It’s the simplest of soothing, sleep-inducing remedies, something we all naturally do: rocking a baby gently to sleep.
Long after we’ve left childhood, we all can be deeply affected by this relaxing rocking motion. Think of the peaceful glide of a porch swing, sleeping on a boat, or the calming sway of a hammock nap. There’s a new fascinating study that suggests rocking does indeed have an effect on our ability to fall asleep as well as on the quality of the sleep itself.
Researchers at the University of Geneva, Switzerland tested the effects of rocking on sleep in a dozen adult men between the ages of 22-38. All the men involved were good sleepers—none were suffering from any sleep or anxiety disorders, and they were well rested at the time of the experiment. Researchers created a special bed that mimicked the rocking of a hammock, and had the men take two 45-minute naps. During one nap the bed gently rocked, and during the other nap the bed remained still. While their subjects slept, researchers measured brain activity using an electroencephalogram (EEG). Here’s what they found:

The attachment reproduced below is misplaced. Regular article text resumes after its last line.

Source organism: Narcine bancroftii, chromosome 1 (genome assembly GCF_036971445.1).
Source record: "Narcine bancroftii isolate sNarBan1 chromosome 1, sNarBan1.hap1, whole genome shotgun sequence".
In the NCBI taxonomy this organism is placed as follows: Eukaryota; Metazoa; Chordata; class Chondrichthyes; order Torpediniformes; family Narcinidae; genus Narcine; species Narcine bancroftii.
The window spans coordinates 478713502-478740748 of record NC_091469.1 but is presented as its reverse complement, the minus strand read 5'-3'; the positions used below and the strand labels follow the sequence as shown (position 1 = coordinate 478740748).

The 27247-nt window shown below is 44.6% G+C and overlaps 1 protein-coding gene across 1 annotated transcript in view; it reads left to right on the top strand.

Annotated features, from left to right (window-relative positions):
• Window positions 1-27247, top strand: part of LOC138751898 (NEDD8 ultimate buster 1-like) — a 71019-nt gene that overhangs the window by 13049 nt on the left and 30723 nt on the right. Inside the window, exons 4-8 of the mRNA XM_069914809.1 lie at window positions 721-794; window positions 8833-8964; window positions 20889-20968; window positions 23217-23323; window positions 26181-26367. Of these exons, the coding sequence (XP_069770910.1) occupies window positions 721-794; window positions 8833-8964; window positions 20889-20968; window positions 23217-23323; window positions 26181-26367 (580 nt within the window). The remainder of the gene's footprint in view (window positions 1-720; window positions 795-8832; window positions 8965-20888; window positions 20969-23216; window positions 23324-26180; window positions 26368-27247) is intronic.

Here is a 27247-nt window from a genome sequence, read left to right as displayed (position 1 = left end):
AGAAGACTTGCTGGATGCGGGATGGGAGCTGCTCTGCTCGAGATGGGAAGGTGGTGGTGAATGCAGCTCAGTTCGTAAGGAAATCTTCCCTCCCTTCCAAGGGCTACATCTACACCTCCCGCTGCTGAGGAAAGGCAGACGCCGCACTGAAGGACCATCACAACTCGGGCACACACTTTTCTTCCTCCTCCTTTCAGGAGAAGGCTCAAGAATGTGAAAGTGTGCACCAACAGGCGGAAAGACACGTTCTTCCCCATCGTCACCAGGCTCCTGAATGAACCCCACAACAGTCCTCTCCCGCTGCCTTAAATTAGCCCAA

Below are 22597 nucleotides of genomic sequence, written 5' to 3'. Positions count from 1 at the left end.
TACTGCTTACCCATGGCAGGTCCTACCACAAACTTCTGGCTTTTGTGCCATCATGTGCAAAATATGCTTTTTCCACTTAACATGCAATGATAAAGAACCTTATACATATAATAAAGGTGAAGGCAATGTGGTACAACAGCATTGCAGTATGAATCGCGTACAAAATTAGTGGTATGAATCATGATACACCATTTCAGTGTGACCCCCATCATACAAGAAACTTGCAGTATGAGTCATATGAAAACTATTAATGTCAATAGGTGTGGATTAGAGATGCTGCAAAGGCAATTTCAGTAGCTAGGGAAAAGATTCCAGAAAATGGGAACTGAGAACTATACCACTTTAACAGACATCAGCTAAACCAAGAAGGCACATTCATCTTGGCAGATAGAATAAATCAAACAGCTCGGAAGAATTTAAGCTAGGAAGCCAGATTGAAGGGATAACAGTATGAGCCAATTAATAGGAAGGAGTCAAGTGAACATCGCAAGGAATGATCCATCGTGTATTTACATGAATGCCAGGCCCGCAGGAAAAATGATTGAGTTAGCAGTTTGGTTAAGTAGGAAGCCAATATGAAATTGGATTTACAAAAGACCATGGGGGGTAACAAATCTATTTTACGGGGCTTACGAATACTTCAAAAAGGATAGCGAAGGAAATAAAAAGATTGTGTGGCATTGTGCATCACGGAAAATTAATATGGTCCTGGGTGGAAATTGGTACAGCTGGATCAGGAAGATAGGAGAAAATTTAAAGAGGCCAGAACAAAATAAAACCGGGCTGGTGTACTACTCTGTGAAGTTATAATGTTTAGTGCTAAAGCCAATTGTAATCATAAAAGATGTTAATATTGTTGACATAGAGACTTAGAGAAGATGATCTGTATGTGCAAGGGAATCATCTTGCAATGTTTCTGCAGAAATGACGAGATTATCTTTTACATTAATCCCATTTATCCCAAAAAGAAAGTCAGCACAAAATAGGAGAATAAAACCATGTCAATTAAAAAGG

These findings regarding brain-wave activity are really fascinating. In Stage 2 sleep, a couple of important things happen:
Sleep spindles are a kind of noise barrier created by the brain: their presence seems to help us stay asleep when faced with noises and external stimulation that might otherwise wake us. People whose brains generate more sleep spindles seem better able to sleep through the kinds of noise and interruption that might otherwise wake us up, whether it’s a snoring bed partner or an ill-timed car alarm on the street.
Based on these results, the researchers suggest that the rocking motion has the effect of helping to synchronize the brain for sleep: both to fall asleep more quickly, and possibly to achieve longer periods of deeper, uninterrupted sleep.
There’s great potential in these results. I’d love to see the effects of rocking tested over longer sleep periods, and on subjects who suffer from sleep disorders, including insomnia. In many ways, of course, this study confirms what we all instinctively know about the power of this soothing, repetitive rocking motion. And you don’t need a custom hammock bed—or even the old-fashioned version in your backyard—to reap the benefits of rocking. Visualization is a powerful tool that requires no equipment, and you can try it tonight!
You may be surprised at how easily you can create the powerful sensation of rocking yourself to sleep. And maybe you can sleep a little deeper and for a little longer, too.
Michael J. Breus, PhD
The Sleep Doctor™